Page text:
CFD means Contract For Difference which is a financial instrument that allows you to trade and try to benefit from the movement in price of stocks, commodities (e.g. Gold, silver & oil), indices, stocks (e.g. Facebook, Barclays, Vodafone, Tesla), fx currencies, cryptocurrencies (e.g. Bitcoin, Ripple, Ethereum), ETFs, options, bonds and more. The introduction of CFDs made it possible for online traders to have access to a wide range of markets that were not previously available to them.

When trading CFDs, you do not actually purchase or own the underlying asset, you are speculating on the price movement, up or down. A CFD is a contract to between two parties to pay the difference between the value of the current price and future price

CFD is similar to forex trading in many aspects and are traded through an online brokers trading platform. You simply select the trading instrument that you wish to trade and place your orders. If you believe an instrument will increase in price, you would look to enter a buy (long) position. If you thought the instrument would decline in value then you would look to enter a sell (short) position. The profit or loss is realised depending on the difference between the entry and exit prices when you close the trade. CFDs can be bought or sold at any time that you deem suitable as they do not have an expiry date.

CFDs have become very popular in recent years, especially for day traders. The high leverage and low costs associated with trading CFDs online make them an attractive proposition to retail and institutional traders.

What makes a good CFD broker?

CFD broker regulation

It is vitally important to ensure that you are using a trusted and established online CFD broker. Many online brokers come and go over the years so it is considered a wise idea to use a regulated broker that has been in business for a long time. The most respected regulatory authorities to look for include the Australian Securities and Investment Commission (ASIC), Cyprus Securities and Exchange Commission (CySEC) and the Financial Conduct Authority (FCA). A regulated broker has to conduct business according to strict rules and investors are more protected.

If a broker is listed on an exchange they have to abide by stricter regulations with frequent audits. Furthermore, if the broker is part of a banking group then they must meet specific capital requirements with the upmost transparency.

CFD broker trading instruments

Each online CFD broker will provide a wide range of different instruments, so make sure that the broker you are considering offers the instruments that you wish to trade. If you want to invest in Facebook CFDs or Tesla CFDs, make sure they are offered. It is also worth considering if you will branch out into other markets in the future. If a broker offers multiple markets then it would make the transition in the future more convenient. As there are so many markets to trade, CFD trading hours run 24 hours a day. You will therefore want to make sure your brokers trading hours cover as many of these hours as possible, if not all.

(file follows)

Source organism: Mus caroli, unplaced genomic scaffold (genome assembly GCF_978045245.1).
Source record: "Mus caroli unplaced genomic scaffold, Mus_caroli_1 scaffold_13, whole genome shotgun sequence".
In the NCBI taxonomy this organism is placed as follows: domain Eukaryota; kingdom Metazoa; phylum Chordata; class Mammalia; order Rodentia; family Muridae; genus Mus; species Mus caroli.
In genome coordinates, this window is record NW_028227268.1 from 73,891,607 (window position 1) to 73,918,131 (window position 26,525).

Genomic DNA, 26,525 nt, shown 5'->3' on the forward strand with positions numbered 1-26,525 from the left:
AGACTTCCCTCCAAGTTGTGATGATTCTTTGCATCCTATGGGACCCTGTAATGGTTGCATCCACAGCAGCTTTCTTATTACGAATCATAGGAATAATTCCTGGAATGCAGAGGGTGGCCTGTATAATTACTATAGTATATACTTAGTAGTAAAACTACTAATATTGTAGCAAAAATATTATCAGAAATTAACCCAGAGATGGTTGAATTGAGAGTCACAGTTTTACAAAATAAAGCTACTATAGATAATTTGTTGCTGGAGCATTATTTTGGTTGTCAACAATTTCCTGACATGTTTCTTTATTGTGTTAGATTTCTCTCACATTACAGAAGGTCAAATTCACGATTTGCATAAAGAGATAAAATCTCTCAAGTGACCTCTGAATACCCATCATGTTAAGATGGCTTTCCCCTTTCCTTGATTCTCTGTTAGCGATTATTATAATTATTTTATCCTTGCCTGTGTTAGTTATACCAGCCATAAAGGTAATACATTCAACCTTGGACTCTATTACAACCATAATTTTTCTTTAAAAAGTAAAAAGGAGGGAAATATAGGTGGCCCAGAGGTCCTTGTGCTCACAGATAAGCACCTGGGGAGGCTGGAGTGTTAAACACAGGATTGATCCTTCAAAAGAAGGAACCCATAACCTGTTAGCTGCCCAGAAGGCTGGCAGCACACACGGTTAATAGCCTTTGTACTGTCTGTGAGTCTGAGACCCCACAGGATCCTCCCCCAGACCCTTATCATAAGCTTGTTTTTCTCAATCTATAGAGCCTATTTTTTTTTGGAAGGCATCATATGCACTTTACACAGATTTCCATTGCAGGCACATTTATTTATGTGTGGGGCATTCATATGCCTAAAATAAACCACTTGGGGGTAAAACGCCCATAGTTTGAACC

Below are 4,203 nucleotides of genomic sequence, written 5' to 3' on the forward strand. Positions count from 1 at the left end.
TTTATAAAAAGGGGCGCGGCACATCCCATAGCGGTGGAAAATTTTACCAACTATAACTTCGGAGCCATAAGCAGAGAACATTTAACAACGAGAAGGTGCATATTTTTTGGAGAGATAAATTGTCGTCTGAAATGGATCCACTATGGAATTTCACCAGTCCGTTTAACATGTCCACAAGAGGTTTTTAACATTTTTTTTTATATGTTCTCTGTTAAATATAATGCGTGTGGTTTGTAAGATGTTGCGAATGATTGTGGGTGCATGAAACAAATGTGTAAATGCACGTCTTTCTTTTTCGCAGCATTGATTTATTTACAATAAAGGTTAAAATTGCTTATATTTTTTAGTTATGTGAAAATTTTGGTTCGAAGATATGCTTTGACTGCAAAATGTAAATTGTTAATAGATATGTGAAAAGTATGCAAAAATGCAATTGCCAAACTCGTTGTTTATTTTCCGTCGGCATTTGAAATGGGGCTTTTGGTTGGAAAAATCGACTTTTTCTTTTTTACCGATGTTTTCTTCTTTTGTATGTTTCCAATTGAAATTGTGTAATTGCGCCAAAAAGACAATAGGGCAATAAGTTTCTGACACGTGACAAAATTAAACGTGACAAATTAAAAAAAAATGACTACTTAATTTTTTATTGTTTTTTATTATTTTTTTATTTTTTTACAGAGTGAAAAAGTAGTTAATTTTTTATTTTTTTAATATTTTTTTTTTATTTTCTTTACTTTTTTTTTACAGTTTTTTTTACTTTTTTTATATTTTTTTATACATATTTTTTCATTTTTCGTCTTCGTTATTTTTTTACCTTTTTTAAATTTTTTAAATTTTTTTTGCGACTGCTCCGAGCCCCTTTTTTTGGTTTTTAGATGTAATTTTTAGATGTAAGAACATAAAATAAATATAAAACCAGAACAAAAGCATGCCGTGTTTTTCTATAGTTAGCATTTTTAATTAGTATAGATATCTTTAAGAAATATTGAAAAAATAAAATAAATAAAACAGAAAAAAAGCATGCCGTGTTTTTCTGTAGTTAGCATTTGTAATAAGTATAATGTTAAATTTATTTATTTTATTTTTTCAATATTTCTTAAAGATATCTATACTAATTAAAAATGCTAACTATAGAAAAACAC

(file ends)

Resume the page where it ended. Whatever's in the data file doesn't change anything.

CFD broker trading fees

When trading CFDs online, there are three main fees you need to factor in. This is the spread, commission and overnight holding fee (swap). Not all brokers will charge all fees but it is important to factor these fees into your trading costs. Fees can vary significantly on each broker so it is a good idea to consider them when choosing a suitable broker.

CFD broker spreads

The spread is the difference between the buy and sell (bid/ask) price which can vary depending on the current liquidity and brokers mark-up if applicable. Generally, the more liquidity, the more competitive the spreads will be. Be aware that some brokers use dealing desks and will add a mark-up to the spread to cover operational costs.

CFD broker commissions

The commission is a fee you pay to the broker for each trade that you place. This is the primary way in which brokers make their money. Commission is usually charged as a percentage of the trade or a fixed amount, sometimes a combination of both. The lower the commission fee, the lower your overall trading costs are likely to be.

CFD broker swaps

If you hold a position overnight you will need to pay a swap fee. This is an interest fee for the procedure of moving open positions from one day to another, also known as the rollover. Many CFD traders are day trading so they do not hold positions overnight but if you plan to do so, this is another cost to consider. Some brokers offer swap free Islamic trading accounts which allow Muslims to engage in online trading that conforms with Sharia law

Other CFD broker fees

Some brokers will charge additional fees which are worth considering such as withdrawal and inactivity fees.

CFD broker trading platforms

Each online CFD broker will offer a range of free online trading platforms. You should ensure that they offer a trading platform that you are familiar with. If you have no previous experience using a trading platform, MetaTrader 4 is one of the most popular due to its user friendliness and advanced features. Some brokers provide their very own proprietary platforms such as eToro, Plus500 and AvaTrade. If you plan to trade on the go, then you should check that they offer web and mobile version of your desired trading platform.

Trading platforms can vary in features, some will offer advanced charting tools for detailed market analysis whilst others can incorporate news feeds and other features to assist with your trading. Depending on your individual trading requirements, make sure the platform offers all of the tools you need to trade with efficiency. It could be a good idea to open demo accounts on multiple platforms to compare them and see which you deem more suitable for your own needs.